All stations CODE RED! I repeat, all stations CODE RED! Shut this down immediately! DO IT! GO! GO! GO! This must be contained, or it could blow at any minute!

Sir! We’ve successfully ceased all physical and mental activity, we’ve gone into meditative mode and we’re quietly waiting out the shockwave.

Sir! I’m proud to report that there have only been minor leaks to the outside — nothing unmanageable. Residual aftershocks are being dealt with as they roll in and the initial cause for upsetness has been defused through a reset in perspective.

How am I feeling? Good? Good.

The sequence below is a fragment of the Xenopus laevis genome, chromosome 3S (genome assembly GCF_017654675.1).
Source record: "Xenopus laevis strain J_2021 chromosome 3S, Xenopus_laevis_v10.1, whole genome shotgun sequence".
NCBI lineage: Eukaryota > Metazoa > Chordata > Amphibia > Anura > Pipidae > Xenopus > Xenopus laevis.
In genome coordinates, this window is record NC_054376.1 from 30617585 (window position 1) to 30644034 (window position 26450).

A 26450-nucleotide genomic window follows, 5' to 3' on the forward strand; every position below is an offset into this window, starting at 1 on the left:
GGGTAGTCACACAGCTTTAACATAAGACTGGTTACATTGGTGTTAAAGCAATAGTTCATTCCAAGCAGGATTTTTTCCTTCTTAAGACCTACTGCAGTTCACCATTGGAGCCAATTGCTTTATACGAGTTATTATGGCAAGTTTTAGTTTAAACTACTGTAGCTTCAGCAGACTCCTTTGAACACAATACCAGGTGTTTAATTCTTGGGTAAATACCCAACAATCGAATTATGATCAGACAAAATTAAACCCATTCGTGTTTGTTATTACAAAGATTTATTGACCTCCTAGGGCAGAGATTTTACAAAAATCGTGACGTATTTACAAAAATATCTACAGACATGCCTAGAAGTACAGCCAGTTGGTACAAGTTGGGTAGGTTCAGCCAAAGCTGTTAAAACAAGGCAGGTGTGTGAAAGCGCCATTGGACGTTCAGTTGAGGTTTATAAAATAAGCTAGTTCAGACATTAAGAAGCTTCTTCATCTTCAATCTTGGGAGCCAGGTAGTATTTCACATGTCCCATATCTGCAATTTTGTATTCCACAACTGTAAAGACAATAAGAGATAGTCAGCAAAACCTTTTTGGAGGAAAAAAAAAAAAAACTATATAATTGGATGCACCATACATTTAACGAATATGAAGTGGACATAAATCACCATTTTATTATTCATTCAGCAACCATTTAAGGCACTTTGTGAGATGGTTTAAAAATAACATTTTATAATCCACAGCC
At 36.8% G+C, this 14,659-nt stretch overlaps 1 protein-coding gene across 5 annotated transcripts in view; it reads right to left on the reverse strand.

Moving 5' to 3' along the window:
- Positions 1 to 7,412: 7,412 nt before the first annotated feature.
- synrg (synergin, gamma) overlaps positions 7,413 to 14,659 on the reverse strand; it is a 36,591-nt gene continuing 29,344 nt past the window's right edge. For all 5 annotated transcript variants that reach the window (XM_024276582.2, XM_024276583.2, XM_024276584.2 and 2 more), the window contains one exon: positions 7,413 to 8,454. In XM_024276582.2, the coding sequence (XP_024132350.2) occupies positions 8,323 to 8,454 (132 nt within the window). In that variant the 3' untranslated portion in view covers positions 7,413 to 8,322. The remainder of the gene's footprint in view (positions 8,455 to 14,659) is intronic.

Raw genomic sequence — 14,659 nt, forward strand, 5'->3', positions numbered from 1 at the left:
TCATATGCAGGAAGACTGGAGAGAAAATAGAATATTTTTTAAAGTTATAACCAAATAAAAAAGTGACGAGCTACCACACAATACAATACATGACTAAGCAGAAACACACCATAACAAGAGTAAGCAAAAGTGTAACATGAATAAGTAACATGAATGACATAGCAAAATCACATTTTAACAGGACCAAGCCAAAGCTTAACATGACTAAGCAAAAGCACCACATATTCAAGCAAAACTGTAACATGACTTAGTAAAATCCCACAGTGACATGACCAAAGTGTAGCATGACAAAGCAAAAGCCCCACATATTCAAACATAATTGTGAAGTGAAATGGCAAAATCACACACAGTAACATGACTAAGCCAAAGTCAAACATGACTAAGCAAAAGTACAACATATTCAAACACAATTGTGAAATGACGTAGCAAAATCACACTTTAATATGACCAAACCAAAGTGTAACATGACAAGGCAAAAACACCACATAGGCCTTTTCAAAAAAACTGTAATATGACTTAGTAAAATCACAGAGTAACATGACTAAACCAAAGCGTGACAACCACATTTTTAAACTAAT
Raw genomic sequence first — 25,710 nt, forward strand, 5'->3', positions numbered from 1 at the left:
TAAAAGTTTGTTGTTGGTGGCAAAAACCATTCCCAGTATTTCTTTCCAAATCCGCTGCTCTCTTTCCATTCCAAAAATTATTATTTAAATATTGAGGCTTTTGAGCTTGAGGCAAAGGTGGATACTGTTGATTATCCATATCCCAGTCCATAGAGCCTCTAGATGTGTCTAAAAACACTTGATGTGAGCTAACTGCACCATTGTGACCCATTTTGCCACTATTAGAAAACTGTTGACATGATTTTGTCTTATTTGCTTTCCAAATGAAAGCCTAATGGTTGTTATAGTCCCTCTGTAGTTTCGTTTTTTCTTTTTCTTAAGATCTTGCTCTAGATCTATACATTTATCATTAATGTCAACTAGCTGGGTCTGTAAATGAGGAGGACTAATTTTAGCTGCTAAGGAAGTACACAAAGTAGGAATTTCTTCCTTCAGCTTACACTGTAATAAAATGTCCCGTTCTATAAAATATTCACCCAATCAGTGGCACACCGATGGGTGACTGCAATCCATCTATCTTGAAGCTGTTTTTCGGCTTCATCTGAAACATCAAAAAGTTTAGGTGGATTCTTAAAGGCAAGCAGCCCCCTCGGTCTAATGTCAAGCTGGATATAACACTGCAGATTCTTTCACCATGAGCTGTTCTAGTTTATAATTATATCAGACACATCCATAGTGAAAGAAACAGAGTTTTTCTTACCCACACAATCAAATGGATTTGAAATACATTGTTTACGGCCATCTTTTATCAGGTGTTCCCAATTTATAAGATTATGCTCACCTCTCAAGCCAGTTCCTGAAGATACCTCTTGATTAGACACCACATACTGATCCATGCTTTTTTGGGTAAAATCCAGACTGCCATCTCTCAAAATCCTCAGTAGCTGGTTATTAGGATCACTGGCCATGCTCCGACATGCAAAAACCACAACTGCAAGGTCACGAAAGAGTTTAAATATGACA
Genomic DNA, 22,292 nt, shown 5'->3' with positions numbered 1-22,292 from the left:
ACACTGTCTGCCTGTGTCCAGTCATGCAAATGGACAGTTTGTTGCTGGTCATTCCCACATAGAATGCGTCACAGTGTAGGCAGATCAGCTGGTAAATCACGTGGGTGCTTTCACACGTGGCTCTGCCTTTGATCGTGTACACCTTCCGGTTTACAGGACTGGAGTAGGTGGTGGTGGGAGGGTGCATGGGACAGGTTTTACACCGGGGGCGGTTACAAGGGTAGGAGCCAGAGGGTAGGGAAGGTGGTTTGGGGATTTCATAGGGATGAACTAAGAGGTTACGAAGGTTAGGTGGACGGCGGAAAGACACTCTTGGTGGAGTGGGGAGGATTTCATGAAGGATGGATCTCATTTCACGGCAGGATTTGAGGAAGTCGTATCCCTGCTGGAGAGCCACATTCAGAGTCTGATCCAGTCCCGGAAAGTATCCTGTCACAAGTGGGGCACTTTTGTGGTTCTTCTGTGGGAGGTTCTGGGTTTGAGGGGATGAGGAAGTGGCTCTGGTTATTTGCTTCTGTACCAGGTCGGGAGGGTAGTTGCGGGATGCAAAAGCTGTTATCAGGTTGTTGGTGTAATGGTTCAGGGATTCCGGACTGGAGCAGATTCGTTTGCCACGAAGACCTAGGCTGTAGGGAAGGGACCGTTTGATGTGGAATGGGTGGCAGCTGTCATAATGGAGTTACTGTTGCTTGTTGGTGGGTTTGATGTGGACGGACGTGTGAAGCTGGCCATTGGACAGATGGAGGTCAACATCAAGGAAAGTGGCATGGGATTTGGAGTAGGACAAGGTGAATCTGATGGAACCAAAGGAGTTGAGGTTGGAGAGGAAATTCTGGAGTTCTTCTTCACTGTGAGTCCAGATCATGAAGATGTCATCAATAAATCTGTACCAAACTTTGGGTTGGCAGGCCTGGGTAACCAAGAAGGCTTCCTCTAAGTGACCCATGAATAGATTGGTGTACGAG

Eventually, the process of recognizing and rebuffing unconstructive thoughts becomes more automatic. And instead of periodic polling, we can use the heightened emotions themselves to trigger a recognition response, effortlessly setting the whole deactivation sequence in motion.

So it’s rare that I get completely lost within my thoughts anymore. I’ll certainly wander without knowing where I’m going, but my sense of direction is better, I can tell where home is, and I’m more street-savvy, knowing which avenues to avoid.

Middle Path

What are we looking for when we begin an activity? We’re looking to get lost in the activity. We’re looking to become so captivated that we forget everything but the task at hand — and so focused that we block out everything except what’s in front of us. That’s pretty much true with existence too. Life ensnares our attention to keep us constantly engaged. And if we step back a bit we can recognize the artificial process powering the spectacle — we can see there’s an underlying narrative to life.